The Evergreen, Holm, or Holly Oak is a tree that puzzles many folk at first sight, For it looks much like an enormous holly tree. A closer view, however, will show that its leaves, though evergreen, leathery, and dark in hue above, are white and hairy, not green and smooth, beneath; they are never prickly, though sometimes their edges are toothed; and the twigs are downy. The bark too differs, being black on young trunks, and dark grey, shallowly patterned into small squares, on older ones, whereas holly bark is always smooth and pale grey. The dark brown acorns, of course, reveal the helm oaks true relationship. They are borne in long, hard cups, and are themselves remarkably long and narrow, tapering to a point; they ripen in their first year. The flowers resemble those of the common oak, but the male catkins are greenish-white and rather short-stalked.
The evergreen oak is a characteristic tree of the macchi, or evergreen scrub of the Mediterranean countries, but it is quite hardy in the south and west of Britain. Slow growing, and rather tricky to transplant, it is used sometimes for ornament but mainly as a shelter tree; it stands up very well to strong sea winds. Each leaf endures two years, and there is a heavy fall of tough, brown, leathery leaves in May and June. Seedlings occasionally spring up spontaneously. The sapwood is white, and the heartwood dark brown, very hard, strong, heavy and durable. The timber is valued in its homeland, but too little grows here for it to be marketed.
Taken from British Trees by Edlin.
 
Agaves americana
 
Agave americana
Agaves Americana belongs to the family of Agavaceae and in the Mediterranean it established itself after it was brought from Mexico. The places were they grow must be sunny and half-shady. The agaves must get very old to become an 8 meters high flower pillar. Some say it takes 30 to 40 years, and some say it takes even 80 years. In any case, after blooming the main plant dies but it leaves enough offspring behind so that the cycle can repeat. Beside the kind of agaves with clear green leaves, there are also the ones with cream-white or yellow stripes or edges. The fat, fleshy leaves can grow even in a flower-pot on the balcony up to one meter high.
 
Ophrys Archipelagi
 
Ophrys Archipelagi
Korcula is an island that is situated in the Mediterranean climate area and its characteristics are a relatively richness of different plants. Among the different sorts of plants that were noticed on the island of Korcula so far, it is especially worth mentioning a sort of plant from the family of orchids ( Ophrys archipelagi). Vela Luka is mentioned as «Iocus classicus», respectively the place where the first example of the plant was found and used as a sample for the first description of its kind. The sample is being kept in the Botanic museum in Zurich. It is interesting to mention that the same sample was only found, except on the island of Korcula, in Italy on the peninsula Monte Gargano. At the end it should be emphasized that this kind of plant is spread on a very restrained area. This endemic example is visually very attractive and beautiful and it represents for sure a special botanic value. This endemic example of an orchid emphasizes Vela Luka as the place where it was first found and described and the island of Korcula, beside other, as an island where the nature is preserved and rich with rarities and special kinds of life and that is of great value that should be pointed out but also preserved.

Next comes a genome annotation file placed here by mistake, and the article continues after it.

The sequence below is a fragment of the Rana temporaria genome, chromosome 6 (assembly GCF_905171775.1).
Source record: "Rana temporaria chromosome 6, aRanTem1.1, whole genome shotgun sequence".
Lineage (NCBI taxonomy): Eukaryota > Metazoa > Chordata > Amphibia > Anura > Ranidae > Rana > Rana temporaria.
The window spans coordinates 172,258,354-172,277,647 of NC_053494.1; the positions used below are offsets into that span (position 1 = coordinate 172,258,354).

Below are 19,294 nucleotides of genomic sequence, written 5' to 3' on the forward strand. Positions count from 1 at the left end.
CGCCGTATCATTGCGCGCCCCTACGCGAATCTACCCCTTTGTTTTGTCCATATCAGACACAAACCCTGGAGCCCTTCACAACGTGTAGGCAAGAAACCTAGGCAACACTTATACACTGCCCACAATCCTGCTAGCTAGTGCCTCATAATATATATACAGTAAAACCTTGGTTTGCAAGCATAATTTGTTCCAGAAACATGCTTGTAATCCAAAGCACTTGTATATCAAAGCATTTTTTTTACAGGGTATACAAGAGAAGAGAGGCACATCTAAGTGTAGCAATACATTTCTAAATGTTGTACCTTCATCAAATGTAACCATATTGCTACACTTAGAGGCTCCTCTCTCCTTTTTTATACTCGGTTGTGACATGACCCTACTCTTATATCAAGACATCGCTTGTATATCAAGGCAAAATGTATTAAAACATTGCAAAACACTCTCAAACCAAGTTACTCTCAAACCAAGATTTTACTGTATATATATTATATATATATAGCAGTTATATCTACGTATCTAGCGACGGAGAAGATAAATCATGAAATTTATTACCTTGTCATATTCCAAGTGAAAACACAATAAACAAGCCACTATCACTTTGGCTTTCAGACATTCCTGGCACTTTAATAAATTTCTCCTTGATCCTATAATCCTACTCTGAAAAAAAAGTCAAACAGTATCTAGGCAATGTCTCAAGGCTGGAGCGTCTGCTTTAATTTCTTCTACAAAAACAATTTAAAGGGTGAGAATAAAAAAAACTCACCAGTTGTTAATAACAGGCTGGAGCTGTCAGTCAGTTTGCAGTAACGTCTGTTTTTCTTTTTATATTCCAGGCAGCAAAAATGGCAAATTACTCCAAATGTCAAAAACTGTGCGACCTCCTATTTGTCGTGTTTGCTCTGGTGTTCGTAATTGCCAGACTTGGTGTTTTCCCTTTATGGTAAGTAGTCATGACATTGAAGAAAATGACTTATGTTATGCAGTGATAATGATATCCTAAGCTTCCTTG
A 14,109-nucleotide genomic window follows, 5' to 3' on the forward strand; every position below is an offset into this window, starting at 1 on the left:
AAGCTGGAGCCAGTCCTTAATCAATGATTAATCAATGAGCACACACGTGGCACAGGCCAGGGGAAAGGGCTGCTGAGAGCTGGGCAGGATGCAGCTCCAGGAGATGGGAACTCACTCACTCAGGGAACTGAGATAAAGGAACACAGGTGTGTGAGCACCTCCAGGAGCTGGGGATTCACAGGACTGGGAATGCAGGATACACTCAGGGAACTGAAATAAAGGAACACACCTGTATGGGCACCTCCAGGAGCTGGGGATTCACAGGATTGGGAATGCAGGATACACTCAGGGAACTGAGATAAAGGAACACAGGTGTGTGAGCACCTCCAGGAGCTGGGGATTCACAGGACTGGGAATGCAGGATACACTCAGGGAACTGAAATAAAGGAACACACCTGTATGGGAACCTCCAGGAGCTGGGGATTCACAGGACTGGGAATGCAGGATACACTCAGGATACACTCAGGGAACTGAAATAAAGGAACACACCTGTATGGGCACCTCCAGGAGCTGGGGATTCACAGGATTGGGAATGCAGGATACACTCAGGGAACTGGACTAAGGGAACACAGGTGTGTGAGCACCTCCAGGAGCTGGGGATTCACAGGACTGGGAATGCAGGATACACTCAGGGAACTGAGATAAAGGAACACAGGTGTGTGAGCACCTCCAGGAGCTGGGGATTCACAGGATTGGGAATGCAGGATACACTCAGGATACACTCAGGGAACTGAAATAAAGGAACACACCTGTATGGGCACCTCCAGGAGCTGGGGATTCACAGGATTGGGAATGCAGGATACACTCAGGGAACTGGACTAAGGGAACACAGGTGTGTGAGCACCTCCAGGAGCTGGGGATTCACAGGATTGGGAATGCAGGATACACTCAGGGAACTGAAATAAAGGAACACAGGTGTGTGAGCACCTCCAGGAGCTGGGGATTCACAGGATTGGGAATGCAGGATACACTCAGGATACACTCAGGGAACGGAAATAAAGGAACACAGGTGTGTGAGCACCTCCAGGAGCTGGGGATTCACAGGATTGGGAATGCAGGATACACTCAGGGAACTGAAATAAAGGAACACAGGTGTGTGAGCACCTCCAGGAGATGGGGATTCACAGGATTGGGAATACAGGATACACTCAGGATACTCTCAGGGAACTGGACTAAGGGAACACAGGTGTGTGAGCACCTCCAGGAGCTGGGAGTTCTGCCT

Figs (Fichus carica)
 
Figs
Fichus carica - there are many sorts of figs, and the best known fig got its name after our sea - the Adriatic sort. This is a very old kind of fruit, that, upon the bible, descendsfrom the Garden of Eden, where Adam and Eve, apart from it that they used it probably for food, they made of its leaves in a particular moment clothes for themselves. The old Egyptians knew the fig as a distinctly nourishing plant, and the antique Greek not only relished its fruit, but also carried it on the first Olympic Games as a part of the trophy for their merit. As nourishment, the fig is a special fruit that is apart from it known for its medical features. Dry figs are rich source of different minerals, especially calcium (even 144mg in 100 grams) and phosphor, magnesium, mange, copper and iron. Apart from being rich with calcium and phosphor and the reciprocally proportion of this two minerals is ideal for the absorption of the mentioned minerals, so that dry figs are an excellent natural food that builds up and keeps the strength of the bones. Figs also contain a proportional ingredient of vitamins, and, thanks to its basic contain - carbohydrates, fibers, etc. figs are also very caloric. It is no wonder that in ancient times dry figs were used as a great part of the meals of the army of that time. There are also identified different kinds of photochemical in figs - polyphones, coumarone, bhensaldyhids, that have shown a particular activity against cancer cells, so that the fig is considered to be a good fruit with features that prevent cancer.
 
Caper
 
Caper
The Caper is a tropic and subtropical plant that grows in all hot parts of the world and it grows on the coast of the Mediterranean Sea, as well. In our parts it grows in hidden and hot places and mostly it is wild growth on walls, cliffs and rocks, in stone, on all island and small islands of the middle and southern parts of the Adriatic coast. The flower buds (berries) made in vinegar is very popular as a vegetable or spice used in all cuisines. In ordinary earth it gives less tasty buds of poorer quality, and it does not grow at all in humid and colder countries. The stone-graveled land with chalky earth is the most suitable for caper growth.